GURU ENGLISH — South Asian Religion in a Cosmopolitan Language: Srinivas Aravamudan; Penguin Books India Pvt. Ltd., 11, Community Centre, Panchsheel Park, New Delhi-110017. Rs. 395.
Heavily grounded in contemporary theory, the study (part linguistics, part history, part sociology of religion,) takes the reader through not only the different phases listed above but describes eloquently and critically the personalities who “created”, reformed, adapted, universalised Hindu thought and myth, spreading it abroad, very differently from the proselytisers of the Semitic faiths, but popularising it nevertheless, claiming a special standing for this ‘religion’ (which is no religion in any revealed sense), an applicability and relevance that can withstand the onslaughts of science, that is itself somehow scientific, has contained the germs of scientific thought from the very beginning. Hinduism takes scientific progress on board for the simple reason that it offers no belief system that can be disproved. Thus, in contexts where the belief system stands discredited, the heady mix of the philosophical, psychological and spiritual offered by charismatic gurus through yoga and meditation has proved to be a powerful draw.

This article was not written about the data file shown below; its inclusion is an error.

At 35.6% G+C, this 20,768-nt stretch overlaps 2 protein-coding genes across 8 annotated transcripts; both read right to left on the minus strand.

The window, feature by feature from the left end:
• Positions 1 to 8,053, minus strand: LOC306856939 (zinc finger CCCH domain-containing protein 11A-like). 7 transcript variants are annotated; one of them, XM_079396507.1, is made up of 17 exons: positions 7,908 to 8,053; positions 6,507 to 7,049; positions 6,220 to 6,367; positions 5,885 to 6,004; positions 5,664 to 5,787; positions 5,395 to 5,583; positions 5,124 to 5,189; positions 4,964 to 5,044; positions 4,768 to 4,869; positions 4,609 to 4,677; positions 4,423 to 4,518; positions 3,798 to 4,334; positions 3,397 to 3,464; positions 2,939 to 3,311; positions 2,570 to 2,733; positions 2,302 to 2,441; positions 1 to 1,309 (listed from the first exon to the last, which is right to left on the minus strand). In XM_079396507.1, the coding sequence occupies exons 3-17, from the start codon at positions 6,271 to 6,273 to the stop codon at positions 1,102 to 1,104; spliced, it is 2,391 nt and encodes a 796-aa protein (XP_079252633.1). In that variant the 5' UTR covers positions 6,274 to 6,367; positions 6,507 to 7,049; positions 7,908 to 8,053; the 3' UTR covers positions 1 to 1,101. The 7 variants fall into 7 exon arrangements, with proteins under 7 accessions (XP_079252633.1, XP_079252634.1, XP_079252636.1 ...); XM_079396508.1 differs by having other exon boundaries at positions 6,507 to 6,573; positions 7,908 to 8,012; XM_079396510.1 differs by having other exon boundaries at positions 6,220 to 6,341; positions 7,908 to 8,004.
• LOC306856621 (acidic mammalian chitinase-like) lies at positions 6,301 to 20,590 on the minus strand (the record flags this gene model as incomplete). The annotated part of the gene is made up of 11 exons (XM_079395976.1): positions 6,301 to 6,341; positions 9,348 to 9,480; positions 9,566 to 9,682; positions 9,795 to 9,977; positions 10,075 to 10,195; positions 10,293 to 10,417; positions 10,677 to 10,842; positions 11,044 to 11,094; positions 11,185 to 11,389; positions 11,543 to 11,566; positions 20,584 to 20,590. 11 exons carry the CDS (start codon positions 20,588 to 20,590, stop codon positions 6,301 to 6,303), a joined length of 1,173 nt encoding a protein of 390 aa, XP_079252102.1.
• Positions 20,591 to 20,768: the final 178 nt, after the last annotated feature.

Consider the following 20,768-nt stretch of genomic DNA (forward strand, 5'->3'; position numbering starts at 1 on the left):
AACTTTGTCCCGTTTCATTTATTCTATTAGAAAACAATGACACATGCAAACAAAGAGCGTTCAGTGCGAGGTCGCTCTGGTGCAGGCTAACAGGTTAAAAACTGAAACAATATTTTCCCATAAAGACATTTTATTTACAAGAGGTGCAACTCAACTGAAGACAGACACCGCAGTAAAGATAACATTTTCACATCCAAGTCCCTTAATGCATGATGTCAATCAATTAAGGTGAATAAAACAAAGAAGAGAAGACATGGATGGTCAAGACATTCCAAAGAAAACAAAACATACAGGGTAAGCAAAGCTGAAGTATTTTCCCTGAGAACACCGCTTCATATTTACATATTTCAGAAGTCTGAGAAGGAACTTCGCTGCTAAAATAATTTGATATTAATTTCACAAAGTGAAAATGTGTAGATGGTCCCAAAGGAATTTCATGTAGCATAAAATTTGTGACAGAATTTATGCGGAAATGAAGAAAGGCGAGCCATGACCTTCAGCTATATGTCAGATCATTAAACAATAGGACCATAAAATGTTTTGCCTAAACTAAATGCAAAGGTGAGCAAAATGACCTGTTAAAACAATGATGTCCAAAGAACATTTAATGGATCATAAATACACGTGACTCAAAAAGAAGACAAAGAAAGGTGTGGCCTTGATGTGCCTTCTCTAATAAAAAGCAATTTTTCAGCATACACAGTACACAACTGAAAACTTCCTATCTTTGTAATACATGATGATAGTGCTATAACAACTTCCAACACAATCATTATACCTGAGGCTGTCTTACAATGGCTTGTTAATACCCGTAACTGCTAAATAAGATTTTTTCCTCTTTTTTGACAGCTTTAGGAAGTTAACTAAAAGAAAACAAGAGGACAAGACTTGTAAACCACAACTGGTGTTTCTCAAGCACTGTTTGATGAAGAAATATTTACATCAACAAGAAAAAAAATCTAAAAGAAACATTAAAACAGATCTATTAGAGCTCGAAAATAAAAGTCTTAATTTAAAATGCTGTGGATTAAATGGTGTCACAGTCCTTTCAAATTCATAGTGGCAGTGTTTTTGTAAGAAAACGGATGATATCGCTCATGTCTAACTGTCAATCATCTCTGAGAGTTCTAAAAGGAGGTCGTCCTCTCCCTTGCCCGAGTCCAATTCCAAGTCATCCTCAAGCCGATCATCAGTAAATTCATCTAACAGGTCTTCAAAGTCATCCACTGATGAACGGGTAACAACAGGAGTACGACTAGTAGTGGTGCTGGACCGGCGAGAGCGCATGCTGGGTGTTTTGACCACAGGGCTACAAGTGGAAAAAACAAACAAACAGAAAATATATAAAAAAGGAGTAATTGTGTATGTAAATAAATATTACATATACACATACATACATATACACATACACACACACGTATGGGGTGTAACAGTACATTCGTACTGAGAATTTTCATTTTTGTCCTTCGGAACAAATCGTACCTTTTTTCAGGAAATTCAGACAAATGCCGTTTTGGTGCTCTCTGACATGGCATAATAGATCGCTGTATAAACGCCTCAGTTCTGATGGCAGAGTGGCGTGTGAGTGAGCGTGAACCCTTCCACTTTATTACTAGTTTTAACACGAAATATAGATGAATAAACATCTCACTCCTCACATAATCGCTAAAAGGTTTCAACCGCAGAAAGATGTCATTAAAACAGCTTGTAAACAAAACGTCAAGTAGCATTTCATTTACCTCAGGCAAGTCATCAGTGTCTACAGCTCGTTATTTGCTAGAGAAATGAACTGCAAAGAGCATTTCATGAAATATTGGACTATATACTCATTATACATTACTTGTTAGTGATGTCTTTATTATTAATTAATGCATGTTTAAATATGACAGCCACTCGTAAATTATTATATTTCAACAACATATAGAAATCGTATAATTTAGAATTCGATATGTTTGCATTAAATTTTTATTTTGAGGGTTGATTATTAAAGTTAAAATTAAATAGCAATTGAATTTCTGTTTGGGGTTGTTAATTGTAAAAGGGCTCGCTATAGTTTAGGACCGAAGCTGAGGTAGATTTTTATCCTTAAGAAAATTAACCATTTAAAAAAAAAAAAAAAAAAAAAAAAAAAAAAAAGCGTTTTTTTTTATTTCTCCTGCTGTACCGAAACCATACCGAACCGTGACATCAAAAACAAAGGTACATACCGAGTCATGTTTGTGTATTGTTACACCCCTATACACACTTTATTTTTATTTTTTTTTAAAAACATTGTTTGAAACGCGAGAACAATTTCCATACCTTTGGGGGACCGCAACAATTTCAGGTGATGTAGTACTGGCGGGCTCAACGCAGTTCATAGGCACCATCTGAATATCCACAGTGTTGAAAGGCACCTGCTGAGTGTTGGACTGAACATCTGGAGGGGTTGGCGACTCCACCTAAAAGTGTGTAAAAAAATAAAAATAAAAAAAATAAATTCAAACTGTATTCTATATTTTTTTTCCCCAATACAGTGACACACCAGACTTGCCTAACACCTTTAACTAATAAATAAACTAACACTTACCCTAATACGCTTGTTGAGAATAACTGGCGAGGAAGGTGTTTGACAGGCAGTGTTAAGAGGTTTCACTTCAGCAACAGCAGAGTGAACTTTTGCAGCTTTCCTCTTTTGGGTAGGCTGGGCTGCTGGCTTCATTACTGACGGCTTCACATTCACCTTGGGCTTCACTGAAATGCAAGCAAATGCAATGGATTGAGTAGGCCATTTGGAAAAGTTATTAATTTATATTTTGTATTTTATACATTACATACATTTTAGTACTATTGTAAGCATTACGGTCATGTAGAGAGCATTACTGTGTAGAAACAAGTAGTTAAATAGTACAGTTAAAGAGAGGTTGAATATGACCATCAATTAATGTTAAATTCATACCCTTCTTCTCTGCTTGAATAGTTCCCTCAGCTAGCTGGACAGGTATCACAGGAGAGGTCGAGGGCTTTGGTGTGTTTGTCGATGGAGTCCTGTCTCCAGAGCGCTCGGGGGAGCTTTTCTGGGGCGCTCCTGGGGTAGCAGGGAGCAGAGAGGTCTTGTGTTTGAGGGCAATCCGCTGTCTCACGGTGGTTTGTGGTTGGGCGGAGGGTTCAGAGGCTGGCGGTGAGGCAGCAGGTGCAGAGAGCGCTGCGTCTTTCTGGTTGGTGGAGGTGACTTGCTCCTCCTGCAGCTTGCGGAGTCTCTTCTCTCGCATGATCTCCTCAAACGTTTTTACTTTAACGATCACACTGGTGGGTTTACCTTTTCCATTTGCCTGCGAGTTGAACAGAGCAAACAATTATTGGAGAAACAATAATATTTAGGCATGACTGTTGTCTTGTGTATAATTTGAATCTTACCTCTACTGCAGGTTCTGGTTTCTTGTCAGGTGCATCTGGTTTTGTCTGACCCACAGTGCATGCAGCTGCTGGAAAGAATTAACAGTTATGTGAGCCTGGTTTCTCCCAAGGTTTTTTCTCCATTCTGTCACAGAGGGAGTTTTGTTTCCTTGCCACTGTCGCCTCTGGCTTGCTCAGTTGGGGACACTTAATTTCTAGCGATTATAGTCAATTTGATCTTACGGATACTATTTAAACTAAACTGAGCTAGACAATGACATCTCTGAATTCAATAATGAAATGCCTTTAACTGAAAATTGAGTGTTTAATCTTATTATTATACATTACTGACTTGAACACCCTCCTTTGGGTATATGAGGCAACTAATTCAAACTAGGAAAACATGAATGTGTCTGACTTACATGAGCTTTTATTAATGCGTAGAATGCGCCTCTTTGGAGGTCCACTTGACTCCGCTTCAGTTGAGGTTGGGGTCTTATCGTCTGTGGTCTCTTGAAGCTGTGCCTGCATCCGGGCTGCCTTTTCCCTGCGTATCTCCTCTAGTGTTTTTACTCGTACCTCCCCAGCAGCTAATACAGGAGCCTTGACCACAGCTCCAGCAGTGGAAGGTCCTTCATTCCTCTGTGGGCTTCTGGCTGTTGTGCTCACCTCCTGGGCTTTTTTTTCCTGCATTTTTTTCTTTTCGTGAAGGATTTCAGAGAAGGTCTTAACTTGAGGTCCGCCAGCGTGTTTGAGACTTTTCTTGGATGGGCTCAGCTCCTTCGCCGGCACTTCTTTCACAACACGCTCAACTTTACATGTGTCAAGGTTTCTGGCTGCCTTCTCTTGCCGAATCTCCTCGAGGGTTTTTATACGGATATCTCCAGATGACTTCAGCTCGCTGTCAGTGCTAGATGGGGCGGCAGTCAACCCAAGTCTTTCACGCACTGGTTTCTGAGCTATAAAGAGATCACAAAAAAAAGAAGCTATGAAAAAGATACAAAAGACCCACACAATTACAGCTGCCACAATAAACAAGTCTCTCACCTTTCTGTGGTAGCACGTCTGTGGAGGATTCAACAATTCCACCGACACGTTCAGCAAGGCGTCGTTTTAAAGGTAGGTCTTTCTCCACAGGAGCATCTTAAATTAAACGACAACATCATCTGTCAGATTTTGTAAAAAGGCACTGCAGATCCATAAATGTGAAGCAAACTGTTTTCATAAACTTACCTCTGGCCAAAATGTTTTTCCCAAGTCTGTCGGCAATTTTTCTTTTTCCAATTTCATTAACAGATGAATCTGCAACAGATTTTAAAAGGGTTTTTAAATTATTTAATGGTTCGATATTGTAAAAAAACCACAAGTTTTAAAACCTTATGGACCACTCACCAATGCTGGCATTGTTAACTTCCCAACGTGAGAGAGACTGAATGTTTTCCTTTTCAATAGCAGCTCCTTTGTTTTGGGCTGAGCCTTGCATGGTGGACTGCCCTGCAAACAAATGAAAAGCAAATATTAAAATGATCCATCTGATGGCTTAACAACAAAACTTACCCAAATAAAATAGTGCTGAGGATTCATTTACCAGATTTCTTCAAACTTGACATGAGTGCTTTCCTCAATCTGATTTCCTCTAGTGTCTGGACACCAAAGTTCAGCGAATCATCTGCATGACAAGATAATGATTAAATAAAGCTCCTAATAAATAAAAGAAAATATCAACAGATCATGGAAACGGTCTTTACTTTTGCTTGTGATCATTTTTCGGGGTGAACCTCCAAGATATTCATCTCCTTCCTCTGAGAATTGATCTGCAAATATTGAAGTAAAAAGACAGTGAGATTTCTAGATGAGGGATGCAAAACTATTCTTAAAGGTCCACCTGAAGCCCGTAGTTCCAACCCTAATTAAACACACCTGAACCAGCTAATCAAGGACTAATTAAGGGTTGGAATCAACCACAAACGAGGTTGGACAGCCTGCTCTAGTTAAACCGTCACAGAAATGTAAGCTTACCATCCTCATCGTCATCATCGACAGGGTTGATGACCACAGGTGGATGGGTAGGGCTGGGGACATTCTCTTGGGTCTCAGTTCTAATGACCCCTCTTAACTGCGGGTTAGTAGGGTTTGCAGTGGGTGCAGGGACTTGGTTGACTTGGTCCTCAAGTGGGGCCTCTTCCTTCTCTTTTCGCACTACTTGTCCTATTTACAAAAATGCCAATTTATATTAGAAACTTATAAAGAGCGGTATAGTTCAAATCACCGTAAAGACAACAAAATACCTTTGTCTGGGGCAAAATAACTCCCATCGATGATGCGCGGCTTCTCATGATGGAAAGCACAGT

Raja Rammohun Roy, Keshub Chandra Sen, Vivekananda, Madame Blavatsky, Annie Besant, Gandhiji, Tagore, Aurobindo, J. Krishanmurti, Mahesh Yogi, and Rajneesh are only some of the many figures whose influence is discussed. Each chapter also has a section analysing chosen literary texts that bear witness to the melding of East and West through this ‘cosmopolitan’ South Asian religion. A first chapter gives us Orientalists and Vedantists; the second walks us through Bankim Chandra’s literary works, Kipling’s Kim (an odd inclusion, one thinks, but he makes a convincing case) and Aurobindo’s dream of a mystic fellowship. The third chapter is a study of theosophy and theosophists; the fourth of a Hindu Sublime with Gandhiji and Tilak and what the Gita had to say to the genocide of the 1940s...
What Srinivas Aravamudam gives us is the way in which Hindu thought can be harnessed to the creation of “a quasi-religious awe around nuclear power.” This book, despite my reservations about the title, is penetrating, relevant and interesting. I recommend it strongly to serious readers but warn them not to be discouraged by the wordiness of the Introduction.